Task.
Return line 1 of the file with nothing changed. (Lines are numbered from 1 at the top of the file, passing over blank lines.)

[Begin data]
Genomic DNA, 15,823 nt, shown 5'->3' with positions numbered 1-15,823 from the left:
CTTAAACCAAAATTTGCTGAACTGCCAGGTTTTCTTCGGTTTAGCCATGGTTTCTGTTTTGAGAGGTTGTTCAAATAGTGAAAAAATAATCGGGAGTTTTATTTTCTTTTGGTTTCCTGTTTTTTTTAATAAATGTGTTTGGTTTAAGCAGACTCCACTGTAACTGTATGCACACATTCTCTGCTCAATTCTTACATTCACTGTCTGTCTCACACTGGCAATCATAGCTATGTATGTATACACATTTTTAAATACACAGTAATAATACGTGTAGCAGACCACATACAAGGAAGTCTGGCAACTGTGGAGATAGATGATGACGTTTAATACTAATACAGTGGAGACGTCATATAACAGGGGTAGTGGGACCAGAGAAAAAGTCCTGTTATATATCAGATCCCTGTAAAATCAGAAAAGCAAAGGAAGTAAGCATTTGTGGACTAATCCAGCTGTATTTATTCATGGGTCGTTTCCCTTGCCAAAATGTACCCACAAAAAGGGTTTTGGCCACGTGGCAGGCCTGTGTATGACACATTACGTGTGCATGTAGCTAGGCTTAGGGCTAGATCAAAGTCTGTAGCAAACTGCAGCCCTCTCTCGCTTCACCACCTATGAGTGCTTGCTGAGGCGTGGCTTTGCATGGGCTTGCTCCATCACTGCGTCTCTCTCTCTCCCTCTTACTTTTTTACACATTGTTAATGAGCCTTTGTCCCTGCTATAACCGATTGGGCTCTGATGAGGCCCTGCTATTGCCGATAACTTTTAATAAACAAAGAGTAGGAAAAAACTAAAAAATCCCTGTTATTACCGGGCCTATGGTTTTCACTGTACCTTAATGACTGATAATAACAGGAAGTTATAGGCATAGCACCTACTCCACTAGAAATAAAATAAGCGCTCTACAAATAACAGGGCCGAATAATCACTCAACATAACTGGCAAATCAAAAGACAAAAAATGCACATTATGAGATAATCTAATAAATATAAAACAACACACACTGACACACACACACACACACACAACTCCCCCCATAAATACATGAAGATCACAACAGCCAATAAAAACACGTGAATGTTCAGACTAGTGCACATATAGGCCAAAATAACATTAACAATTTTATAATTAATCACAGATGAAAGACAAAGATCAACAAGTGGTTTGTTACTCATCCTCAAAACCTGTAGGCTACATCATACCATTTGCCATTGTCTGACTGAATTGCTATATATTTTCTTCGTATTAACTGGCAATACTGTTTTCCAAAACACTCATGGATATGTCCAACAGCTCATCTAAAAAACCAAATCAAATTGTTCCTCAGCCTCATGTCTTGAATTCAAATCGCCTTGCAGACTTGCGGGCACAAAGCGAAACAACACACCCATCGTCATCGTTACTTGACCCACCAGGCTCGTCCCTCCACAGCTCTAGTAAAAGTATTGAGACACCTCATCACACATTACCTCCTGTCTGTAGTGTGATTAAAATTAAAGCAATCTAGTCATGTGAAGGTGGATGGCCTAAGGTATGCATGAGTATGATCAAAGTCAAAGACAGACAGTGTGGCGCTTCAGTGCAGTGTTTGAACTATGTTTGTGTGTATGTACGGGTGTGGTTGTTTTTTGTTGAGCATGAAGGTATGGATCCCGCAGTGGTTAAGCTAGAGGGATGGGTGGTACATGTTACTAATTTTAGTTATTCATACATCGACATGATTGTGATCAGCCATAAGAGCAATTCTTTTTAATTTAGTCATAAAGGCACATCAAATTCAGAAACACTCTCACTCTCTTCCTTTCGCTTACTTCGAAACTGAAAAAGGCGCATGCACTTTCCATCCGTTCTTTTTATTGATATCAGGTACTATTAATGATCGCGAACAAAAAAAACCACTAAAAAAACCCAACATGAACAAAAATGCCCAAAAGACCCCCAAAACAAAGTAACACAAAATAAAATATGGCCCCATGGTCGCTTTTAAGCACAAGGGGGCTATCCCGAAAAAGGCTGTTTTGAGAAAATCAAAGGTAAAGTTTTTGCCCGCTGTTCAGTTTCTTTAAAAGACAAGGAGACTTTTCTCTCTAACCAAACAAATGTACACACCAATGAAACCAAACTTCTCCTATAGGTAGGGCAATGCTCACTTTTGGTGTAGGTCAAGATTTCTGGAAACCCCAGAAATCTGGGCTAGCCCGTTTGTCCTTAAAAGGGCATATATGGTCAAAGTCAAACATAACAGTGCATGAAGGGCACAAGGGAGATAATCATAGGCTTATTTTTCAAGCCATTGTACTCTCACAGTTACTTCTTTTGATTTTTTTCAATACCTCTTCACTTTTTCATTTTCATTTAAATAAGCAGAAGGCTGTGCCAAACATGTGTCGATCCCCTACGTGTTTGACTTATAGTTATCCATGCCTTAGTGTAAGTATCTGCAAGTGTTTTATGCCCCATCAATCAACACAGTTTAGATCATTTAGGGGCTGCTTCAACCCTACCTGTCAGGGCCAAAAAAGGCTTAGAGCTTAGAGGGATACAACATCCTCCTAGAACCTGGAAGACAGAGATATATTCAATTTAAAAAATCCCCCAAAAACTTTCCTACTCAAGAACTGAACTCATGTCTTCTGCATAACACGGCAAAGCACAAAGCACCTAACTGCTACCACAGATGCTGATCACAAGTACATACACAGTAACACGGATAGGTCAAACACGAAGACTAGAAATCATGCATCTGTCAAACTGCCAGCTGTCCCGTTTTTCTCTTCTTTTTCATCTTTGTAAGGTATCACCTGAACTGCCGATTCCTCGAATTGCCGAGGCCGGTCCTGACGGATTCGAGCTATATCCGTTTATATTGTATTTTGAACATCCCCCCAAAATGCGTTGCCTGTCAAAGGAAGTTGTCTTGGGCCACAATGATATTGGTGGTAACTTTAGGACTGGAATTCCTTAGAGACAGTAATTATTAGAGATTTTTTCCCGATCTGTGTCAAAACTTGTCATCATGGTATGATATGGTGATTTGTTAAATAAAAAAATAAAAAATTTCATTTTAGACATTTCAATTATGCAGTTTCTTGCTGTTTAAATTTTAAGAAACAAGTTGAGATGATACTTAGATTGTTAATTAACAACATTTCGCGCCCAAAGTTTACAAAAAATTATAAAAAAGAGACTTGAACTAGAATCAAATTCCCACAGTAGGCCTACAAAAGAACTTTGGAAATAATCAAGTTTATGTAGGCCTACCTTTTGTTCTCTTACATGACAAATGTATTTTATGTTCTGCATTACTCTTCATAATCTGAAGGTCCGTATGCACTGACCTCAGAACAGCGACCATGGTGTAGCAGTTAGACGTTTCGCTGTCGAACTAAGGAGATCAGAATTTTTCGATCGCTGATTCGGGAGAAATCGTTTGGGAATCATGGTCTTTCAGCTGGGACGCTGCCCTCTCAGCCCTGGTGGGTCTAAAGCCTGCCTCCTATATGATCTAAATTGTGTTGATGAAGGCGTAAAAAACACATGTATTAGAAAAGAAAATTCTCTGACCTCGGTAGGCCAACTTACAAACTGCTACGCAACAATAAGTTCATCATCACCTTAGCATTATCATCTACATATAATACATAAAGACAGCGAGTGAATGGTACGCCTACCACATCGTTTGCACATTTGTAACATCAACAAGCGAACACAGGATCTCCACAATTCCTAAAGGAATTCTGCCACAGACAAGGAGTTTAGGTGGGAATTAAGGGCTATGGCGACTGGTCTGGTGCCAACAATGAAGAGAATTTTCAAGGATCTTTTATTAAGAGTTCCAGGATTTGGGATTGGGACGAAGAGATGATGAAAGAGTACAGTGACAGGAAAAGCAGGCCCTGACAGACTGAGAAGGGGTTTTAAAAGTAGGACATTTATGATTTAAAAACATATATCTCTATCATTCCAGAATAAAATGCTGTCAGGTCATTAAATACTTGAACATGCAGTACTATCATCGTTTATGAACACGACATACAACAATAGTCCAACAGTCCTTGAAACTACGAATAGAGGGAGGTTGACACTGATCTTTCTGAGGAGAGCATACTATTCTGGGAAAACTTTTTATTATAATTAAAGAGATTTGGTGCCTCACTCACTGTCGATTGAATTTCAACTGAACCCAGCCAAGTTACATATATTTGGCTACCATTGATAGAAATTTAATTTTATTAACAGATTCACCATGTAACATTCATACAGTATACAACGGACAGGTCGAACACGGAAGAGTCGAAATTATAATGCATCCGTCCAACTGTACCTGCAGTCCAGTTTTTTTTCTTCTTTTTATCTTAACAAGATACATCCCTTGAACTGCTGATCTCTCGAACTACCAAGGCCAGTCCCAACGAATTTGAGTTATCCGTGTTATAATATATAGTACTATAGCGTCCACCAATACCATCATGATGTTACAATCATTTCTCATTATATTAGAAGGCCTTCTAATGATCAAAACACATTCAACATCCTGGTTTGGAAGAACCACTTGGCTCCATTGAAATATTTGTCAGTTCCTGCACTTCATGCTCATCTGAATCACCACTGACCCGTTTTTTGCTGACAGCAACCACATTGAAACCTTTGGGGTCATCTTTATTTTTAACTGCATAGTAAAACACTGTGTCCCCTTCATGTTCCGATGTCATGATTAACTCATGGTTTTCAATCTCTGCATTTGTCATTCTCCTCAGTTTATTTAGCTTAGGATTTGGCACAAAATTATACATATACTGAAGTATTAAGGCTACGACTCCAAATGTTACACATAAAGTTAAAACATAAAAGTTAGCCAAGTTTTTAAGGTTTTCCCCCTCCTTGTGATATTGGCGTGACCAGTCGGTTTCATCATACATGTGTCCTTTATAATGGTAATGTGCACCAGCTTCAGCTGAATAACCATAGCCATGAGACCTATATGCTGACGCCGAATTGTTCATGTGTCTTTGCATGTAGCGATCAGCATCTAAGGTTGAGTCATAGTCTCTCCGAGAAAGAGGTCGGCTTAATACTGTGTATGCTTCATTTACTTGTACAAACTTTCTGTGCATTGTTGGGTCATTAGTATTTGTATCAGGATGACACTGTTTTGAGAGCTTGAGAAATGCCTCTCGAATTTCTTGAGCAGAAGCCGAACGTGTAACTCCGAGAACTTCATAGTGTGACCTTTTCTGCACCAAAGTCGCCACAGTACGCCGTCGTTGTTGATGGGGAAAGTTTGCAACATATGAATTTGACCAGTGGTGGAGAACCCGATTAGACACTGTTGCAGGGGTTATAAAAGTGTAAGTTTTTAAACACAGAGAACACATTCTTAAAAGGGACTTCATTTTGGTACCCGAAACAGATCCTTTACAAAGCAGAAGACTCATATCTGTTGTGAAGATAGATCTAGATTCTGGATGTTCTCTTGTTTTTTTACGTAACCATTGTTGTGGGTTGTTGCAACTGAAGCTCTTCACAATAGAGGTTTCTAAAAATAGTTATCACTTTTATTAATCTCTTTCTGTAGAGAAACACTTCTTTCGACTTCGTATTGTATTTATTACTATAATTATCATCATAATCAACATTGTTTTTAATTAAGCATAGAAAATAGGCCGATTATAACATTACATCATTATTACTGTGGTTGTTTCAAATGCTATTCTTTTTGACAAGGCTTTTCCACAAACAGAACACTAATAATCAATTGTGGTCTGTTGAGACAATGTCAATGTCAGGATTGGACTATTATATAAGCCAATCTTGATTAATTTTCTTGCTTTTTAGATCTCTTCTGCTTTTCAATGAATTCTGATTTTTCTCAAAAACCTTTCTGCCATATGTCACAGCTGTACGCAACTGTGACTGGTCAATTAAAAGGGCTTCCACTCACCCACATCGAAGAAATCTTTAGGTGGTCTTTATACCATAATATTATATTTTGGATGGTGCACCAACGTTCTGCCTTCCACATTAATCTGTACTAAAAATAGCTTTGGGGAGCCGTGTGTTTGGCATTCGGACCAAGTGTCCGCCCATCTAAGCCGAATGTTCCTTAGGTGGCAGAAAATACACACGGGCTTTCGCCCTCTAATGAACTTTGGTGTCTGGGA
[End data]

Genomic DNA, 15,823 nt, shown 5'->3' with positions numbered 1-15,823 from the left: